I think this is something that people can relate to, particularly in an age of growing uncertainty around global financial stability, spiralling pollution and climate change, imperialist and sectarian sabre-rattling, and a myriad of other factors which are beyond the control of any given individual and which may in their own way contribute to a world not altogether unlike some of the PA fictions we’ve enjoyed on screen and in books for a long time. The zombie trope reflects this shift in our society over the past fifty years towards one where the individual is utterly distinct and self-determining outside of the social group in ways that we never were before, yet simultaneously we have become increasingly isolated from those around us, who in turn become the faceless masses of the quiet apocalypse. People feel this shift in their bones, I think, maybe more than they can relate to, say, how a thousand-year-old corpse who has forgotten how to feel, much less to love, wants you to be his/her eternal sex slave (until s/he gets bored of you).
The zombie genre taps into many of the nascent fears we have for the future which we cannot change – not directly, at least. As people, we turn to the zombie because we like to watch our fears play out and find resolution in safe places, like behind the glass of a TV screen or trapped on the pages of a book, so they don’t take up so much room in our heads, or in our nightmares. So that we can sleep easy at night, because at least it won’t ever really get that bad. Will it?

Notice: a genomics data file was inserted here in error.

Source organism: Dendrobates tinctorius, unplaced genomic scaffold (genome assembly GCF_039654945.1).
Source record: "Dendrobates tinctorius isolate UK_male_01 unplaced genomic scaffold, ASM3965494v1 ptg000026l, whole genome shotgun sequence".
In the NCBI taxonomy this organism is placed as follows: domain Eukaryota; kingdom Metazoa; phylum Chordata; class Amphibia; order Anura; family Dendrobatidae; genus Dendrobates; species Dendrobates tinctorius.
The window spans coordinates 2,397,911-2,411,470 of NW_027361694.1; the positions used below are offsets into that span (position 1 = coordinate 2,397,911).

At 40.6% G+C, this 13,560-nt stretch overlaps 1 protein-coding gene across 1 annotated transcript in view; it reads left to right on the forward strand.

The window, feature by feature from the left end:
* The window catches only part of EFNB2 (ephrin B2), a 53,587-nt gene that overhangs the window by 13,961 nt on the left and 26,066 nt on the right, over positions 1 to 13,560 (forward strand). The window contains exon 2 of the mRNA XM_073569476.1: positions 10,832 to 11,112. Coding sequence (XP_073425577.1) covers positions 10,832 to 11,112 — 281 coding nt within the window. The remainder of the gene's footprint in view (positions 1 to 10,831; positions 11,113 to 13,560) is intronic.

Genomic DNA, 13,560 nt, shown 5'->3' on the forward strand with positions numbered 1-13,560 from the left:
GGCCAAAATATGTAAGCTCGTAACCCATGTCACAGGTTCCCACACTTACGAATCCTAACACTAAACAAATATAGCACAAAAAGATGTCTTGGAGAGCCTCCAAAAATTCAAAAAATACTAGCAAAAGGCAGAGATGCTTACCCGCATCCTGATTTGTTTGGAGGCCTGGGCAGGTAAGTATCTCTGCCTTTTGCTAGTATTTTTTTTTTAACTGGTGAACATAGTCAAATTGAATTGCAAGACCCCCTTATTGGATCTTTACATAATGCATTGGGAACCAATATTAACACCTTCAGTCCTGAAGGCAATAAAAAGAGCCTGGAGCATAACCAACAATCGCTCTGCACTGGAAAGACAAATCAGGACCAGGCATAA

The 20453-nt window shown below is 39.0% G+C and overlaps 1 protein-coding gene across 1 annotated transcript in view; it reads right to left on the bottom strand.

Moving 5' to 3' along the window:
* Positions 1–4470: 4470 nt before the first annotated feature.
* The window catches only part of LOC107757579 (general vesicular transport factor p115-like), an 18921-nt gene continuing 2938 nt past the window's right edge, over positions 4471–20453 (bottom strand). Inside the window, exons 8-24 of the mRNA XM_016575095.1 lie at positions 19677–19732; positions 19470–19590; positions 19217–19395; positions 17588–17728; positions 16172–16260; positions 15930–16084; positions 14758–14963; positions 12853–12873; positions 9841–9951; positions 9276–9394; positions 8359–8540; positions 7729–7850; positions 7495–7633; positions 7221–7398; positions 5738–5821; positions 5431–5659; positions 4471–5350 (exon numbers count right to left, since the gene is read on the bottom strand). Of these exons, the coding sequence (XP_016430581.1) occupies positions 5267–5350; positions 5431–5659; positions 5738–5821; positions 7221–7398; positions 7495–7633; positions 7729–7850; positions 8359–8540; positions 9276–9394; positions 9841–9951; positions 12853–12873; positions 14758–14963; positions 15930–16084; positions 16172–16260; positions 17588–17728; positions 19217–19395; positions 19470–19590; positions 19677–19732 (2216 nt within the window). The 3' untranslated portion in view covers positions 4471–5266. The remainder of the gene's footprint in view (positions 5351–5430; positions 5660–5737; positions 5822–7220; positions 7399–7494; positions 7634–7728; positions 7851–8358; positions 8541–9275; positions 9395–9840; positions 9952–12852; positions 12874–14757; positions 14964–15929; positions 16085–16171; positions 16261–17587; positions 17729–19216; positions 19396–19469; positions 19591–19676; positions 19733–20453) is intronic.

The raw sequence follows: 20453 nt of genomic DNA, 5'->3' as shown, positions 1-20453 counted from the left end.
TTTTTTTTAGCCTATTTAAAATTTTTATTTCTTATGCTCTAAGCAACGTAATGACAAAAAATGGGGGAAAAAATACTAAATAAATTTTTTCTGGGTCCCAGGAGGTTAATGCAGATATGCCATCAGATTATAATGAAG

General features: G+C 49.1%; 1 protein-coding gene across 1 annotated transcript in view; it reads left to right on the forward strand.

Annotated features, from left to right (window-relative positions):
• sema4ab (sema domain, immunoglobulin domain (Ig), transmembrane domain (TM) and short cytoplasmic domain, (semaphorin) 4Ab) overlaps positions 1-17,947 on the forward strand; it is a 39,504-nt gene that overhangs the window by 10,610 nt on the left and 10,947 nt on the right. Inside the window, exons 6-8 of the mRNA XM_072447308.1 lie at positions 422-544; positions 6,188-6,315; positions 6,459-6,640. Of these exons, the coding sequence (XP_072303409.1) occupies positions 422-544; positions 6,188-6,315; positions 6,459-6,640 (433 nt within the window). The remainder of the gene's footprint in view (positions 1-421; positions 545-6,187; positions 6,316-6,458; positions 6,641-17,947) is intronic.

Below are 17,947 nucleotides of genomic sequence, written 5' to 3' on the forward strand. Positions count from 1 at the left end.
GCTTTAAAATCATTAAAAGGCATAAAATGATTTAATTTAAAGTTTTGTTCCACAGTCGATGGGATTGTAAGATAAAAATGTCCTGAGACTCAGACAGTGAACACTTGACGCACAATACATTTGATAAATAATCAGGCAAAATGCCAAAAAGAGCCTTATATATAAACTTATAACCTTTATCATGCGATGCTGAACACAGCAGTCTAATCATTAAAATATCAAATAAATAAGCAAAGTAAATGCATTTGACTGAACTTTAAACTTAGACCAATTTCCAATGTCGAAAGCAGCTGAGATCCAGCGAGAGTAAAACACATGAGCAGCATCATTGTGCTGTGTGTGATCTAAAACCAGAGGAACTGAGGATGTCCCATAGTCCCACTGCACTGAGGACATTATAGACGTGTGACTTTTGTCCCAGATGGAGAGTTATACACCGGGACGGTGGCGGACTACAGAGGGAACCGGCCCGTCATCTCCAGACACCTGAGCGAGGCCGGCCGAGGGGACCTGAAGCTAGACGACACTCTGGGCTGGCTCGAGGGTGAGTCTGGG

MIDNIGHT ECHO: If you had to fight off a horde of zombies, what weapon/s would you choose and why?
DAN: I like the idea of a high-pressure water hose, just because it would tear rotten limbs straight off and push them AWAY from me, in case they’re those creepy zombie-arms where the hands keep coming even after they’ve been dismembered. Unfortunately this tool relies too heavily on working parts and intact infrastructure, and is not particularly portable (unless it’s mounted on a solar-powered fire-engine, but that wouldn’t really make for a speedy getaway vehicle). But assuming no such thing was readily on hand, I’d probably settle for a good old-fashioned two-stroke brush-cutter, with heavy blades (and all the appropriate personal safety gear, of course) and a 36-volt battery-operated reciprocating saw on standby for anything that got too close. And a solar charger, in the unlikely event that I survive and have to do it all again tomorrow.
MIDNIGHT ECHO: Aside from zombie stories, what do you like to write?
DAN: I write a fair amount of steampunk as a way to feed my desire to write dieselpunk, which civilisation has yet to embrace with the sort of fervour I’d like you all to. (Take note, civilisation: Dieselpunk!) I also tend to write science fiction with a horrific flavour, fantasy with a dark edge, and the odd bit of black humour. Aside from short stories, I have a number of completed dark fantasy novels which I’m currently shopping around, a few other novel-length projects on the go covering the gamut of Military SF Horror to Cyberpunk to Gothic Apocalyptopunk, and I’m co-writing a novella series which is part CSI, part Twilight Zone, and part At the Mountains of Madness. But mostly I like whatever I write to come with a punch in the guts, to hit hard and to hurt, just a little bit, and to leave you wanting more.
Oh, and shopping lists. I do like writing shopping lists.